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AG: State Cannot Nullify Federal Gun Laws

Tennessee Attorney General Robert Cooper has found that legislative attempts to block the enforcement of federal gun laws in the state are unconstitutional. The opinion says the U.S. Constitution’s Supremacy Clause trumps state statutes, making it unlawful to nullify firearms laws made on the national level. He goes on to say the state legislature also can’t take a backdoor route and criminalize the enforcement of gun laws in Tennessee. Nashville Public Radio has the story.

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Bill Would Raise Standard for Protection Orders

State Rep. Timothy Hill, R-Blountville has introduced legislation that he says will help “avoid abuse of the judicial system by making it tougher to get orders of protection,” the Elizabethton Star, reports. But the director of a domestic violence prevention group says it could put more women in danger. HB 1128 would raise the level of proof needed for a one-year order of protection from “preponderance of the evidence” to “clear and convincing evidence.” Hill said he introduced the bill to begin a conversation on the issue, leaving the door open to further revision.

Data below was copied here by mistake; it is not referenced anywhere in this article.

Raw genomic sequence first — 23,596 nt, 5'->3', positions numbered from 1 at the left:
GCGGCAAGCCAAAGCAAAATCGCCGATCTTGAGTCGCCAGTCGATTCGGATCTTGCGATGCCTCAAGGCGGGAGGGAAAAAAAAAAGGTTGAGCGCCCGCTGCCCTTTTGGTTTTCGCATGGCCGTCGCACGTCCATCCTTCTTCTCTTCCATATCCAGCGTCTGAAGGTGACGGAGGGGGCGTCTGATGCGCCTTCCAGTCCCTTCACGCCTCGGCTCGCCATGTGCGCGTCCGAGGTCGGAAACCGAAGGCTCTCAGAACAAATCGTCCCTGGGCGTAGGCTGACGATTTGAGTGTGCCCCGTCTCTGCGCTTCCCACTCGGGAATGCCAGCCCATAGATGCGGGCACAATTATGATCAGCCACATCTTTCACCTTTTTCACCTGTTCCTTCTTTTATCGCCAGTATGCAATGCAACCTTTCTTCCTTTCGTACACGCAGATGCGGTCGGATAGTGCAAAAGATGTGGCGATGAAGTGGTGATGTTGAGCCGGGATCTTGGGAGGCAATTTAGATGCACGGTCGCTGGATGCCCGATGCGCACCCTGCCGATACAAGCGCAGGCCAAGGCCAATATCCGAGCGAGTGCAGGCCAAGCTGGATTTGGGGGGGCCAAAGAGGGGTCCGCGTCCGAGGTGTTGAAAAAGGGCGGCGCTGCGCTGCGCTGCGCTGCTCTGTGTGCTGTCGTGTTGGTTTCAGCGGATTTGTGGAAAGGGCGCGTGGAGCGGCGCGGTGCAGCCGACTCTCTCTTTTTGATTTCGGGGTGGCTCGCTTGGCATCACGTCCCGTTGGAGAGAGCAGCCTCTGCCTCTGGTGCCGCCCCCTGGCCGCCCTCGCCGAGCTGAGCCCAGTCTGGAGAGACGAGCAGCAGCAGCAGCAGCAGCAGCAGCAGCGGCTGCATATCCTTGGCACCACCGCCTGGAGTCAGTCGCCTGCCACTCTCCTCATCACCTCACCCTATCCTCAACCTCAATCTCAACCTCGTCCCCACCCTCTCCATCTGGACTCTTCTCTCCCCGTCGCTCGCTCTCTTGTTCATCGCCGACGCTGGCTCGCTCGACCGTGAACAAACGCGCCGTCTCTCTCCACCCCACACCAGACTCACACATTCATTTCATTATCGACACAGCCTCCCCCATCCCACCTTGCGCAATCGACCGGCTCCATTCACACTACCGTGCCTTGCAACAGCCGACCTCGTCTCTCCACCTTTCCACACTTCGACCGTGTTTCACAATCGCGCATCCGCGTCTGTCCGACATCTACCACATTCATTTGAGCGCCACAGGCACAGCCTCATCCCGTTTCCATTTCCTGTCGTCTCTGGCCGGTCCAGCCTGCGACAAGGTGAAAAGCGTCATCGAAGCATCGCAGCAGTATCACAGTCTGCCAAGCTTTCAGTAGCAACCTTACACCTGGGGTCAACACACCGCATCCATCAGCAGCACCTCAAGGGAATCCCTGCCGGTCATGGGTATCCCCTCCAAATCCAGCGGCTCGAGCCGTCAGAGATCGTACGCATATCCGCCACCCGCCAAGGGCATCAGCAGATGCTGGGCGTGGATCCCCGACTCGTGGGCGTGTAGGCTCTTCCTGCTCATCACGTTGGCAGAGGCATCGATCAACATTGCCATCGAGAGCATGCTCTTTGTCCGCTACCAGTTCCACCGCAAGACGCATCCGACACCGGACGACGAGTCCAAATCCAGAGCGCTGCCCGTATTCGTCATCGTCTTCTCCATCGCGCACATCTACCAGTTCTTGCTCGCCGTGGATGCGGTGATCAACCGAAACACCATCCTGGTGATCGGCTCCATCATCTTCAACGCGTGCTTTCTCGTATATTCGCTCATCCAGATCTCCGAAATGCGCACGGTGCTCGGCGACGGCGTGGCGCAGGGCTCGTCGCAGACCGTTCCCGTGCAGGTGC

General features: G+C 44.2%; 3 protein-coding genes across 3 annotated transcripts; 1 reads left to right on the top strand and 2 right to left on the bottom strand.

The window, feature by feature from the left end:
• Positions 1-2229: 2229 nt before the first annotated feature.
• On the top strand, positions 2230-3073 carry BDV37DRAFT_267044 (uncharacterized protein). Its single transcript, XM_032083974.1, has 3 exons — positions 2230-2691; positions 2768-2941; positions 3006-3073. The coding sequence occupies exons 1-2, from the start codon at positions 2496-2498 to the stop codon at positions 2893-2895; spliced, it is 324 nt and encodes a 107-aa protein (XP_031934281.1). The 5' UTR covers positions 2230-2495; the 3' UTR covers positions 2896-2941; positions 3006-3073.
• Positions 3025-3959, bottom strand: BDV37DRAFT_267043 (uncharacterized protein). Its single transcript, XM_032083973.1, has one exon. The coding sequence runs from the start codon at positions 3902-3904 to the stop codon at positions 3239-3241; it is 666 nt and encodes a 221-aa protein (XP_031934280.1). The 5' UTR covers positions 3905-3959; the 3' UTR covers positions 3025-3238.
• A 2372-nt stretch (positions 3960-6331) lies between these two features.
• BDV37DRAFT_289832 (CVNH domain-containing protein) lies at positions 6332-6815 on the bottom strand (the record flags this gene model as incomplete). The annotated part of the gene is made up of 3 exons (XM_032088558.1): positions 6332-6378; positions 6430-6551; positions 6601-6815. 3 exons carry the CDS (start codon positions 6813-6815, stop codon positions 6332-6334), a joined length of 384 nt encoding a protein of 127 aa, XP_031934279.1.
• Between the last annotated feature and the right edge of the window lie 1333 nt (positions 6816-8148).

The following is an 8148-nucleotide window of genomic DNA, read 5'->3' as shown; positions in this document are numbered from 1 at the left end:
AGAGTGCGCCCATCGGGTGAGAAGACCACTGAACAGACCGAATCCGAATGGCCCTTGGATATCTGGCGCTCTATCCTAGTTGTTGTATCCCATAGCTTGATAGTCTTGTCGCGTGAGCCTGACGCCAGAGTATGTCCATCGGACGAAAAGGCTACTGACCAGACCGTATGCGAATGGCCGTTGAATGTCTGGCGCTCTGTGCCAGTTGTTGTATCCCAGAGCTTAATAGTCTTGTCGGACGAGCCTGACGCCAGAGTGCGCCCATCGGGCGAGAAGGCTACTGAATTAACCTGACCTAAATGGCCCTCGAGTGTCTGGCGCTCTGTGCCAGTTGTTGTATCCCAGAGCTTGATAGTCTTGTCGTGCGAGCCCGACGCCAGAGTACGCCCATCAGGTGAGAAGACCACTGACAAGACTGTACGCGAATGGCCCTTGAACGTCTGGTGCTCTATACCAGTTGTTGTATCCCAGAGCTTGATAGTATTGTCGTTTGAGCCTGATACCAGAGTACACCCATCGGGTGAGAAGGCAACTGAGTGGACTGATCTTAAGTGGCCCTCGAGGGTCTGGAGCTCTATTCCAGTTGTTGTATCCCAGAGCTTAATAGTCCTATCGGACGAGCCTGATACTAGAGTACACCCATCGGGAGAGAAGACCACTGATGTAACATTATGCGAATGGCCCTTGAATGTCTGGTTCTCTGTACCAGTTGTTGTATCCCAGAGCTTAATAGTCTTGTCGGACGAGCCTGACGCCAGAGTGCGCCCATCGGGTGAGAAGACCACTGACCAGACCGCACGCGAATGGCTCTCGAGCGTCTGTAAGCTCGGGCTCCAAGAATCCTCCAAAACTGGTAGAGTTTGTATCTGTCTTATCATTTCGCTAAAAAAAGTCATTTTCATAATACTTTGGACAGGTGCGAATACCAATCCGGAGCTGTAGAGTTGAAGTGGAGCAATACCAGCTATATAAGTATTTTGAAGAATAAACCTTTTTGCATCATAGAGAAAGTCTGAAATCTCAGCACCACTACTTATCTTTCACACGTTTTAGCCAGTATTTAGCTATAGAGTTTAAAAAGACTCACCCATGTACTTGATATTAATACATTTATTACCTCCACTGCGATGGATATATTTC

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Supermarket Wine Bill Advances in Senate

A proposal to allow cities and counties to hold referendums on expanded wine sales scored its first legislative victory today when the Senate State and Local Government Committee voted 5-4 to advance SB 0837. The measure still must be approved by the Senate Finance Committee before heading to the floor, the Memphis Daily News reports. The House began its hearings on the issue today, but has not yet scheduled a vote.